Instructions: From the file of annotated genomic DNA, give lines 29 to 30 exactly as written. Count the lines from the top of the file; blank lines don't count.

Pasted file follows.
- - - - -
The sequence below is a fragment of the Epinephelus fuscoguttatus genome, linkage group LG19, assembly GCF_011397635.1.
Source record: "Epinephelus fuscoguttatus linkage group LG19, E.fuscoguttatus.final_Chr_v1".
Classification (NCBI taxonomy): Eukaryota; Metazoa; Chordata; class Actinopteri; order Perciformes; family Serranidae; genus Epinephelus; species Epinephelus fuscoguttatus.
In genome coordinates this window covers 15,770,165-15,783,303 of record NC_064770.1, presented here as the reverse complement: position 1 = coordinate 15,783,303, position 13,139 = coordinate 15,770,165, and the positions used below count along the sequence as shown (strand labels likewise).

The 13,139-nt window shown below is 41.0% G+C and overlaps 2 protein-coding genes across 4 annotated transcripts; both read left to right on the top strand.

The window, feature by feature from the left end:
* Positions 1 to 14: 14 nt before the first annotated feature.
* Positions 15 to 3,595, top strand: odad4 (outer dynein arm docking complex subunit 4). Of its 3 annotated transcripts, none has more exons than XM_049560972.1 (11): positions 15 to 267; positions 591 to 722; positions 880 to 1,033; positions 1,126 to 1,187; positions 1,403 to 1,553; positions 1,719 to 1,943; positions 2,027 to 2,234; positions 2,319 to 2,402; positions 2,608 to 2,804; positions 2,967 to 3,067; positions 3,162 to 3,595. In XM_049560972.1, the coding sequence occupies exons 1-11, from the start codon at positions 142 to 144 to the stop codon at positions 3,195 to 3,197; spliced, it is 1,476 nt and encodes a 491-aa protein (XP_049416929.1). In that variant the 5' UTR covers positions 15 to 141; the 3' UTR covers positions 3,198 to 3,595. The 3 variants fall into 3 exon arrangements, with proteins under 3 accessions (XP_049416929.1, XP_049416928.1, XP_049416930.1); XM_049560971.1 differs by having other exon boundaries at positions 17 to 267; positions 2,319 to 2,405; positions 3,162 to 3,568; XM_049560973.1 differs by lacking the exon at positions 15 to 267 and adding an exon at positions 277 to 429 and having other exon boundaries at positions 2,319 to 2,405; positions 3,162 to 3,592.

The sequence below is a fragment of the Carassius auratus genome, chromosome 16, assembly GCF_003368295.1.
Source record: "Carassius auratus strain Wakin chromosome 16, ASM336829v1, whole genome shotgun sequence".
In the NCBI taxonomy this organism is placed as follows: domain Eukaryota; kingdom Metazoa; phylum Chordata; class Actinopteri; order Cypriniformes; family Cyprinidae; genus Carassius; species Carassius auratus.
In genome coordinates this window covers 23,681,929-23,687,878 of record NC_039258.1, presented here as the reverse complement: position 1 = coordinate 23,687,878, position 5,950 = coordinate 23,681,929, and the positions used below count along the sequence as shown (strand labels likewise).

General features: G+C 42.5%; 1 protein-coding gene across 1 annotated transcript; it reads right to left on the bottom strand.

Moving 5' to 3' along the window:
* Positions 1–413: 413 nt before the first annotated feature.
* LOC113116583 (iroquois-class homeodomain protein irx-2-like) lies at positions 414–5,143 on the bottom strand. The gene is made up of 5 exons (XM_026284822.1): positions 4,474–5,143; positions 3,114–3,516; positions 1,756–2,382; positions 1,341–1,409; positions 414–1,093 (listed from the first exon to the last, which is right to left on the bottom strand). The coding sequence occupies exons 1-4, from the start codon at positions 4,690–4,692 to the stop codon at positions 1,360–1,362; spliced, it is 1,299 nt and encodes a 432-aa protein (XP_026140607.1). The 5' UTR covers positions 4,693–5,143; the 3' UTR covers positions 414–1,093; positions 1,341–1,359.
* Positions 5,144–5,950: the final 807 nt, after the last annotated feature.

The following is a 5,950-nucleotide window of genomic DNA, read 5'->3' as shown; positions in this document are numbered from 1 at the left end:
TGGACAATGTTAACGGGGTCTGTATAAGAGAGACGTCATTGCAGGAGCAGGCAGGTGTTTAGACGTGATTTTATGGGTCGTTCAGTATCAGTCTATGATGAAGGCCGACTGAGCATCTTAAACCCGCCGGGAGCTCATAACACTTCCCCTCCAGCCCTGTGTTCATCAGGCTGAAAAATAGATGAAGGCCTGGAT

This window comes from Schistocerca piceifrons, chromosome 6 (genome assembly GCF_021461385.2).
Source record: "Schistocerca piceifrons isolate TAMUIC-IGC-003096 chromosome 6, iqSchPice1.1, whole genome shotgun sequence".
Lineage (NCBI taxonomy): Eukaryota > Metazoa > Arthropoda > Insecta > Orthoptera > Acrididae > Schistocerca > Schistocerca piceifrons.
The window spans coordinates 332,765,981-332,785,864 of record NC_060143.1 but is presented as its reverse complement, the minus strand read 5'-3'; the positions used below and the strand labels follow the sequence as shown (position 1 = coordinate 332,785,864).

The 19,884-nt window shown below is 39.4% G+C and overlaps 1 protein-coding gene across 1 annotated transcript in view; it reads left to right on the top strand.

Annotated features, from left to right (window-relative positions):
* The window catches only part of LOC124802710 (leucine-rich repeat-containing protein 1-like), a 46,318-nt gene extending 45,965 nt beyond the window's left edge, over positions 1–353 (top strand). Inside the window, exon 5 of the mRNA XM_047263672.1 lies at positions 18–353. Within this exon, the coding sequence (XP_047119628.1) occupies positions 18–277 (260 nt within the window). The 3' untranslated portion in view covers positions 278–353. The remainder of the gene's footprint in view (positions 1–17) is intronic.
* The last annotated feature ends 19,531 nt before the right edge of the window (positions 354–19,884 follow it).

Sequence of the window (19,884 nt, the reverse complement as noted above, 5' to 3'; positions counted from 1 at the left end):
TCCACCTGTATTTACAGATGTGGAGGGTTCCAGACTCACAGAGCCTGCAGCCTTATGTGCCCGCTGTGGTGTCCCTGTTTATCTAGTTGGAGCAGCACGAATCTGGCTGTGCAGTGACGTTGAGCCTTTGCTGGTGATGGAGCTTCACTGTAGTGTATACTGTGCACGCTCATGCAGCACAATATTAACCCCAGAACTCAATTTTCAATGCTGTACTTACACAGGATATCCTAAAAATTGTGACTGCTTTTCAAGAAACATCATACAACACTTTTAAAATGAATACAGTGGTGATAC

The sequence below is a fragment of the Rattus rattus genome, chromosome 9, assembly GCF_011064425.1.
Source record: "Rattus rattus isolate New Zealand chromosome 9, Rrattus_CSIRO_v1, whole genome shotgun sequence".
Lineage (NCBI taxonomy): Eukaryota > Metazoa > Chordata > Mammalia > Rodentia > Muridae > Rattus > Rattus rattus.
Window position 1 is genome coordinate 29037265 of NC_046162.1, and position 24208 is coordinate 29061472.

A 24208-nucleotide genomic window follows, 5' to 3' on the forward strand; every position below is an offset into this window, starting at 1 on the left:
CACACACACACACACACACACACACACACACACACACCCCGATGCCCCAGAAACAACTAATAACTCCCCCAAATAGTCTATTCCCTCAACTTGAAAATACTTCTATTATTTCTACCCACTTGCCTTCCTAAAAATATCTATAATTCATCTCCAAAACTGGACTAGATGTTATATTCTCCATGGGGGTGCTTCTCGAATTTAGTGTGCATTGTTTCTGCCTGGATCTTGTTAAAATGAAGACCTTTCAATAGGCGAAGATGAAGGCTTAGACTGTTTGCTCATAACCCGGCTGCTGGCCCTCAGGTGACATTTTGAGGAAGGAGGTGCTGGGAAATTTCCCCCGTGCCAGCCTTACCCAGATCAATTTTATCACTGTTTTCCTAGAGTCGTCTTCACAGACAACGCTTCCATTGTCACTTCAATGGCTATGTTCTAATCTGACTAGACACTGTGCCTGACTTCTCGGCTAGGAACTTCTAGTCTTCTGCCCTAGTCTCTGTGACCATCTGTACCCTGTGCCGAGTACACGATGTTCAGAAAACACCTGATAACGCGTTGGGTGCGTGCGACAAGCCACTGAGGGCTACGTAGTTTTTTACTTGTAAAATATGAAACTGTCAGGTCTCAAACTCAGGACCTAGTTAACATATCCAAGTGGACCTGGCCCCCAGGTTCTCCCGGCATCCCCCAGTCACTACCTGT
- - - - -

TCCACCTGTATTTACAGATGTGGAGGGTTCCAGACTCACAGAGCCTGCAGCCTTATGTGCCCGCTGTGGTGTCCCTGTTTATCTAGTTGGAGCAGCACGAATCTGGCTGTGCAGTGACGTTGAGCCTTTGCTGGTGATGGAGCTTCACTGTAGTGTATACTGTGCACGCTCATGCAGCACAATATTAACCCCAGAACTCAATTTTCAATGCTGTACTTACACAGGATATCCTAAAAATTGTGACTGCTTTTCAAGAAACATCATACAACACTTTTAAAATGAATACAGTGGTGATAC

The sequence below is a fragment of the Rattus rattus genome, chromosome 9, assembly GCF_011064425.1.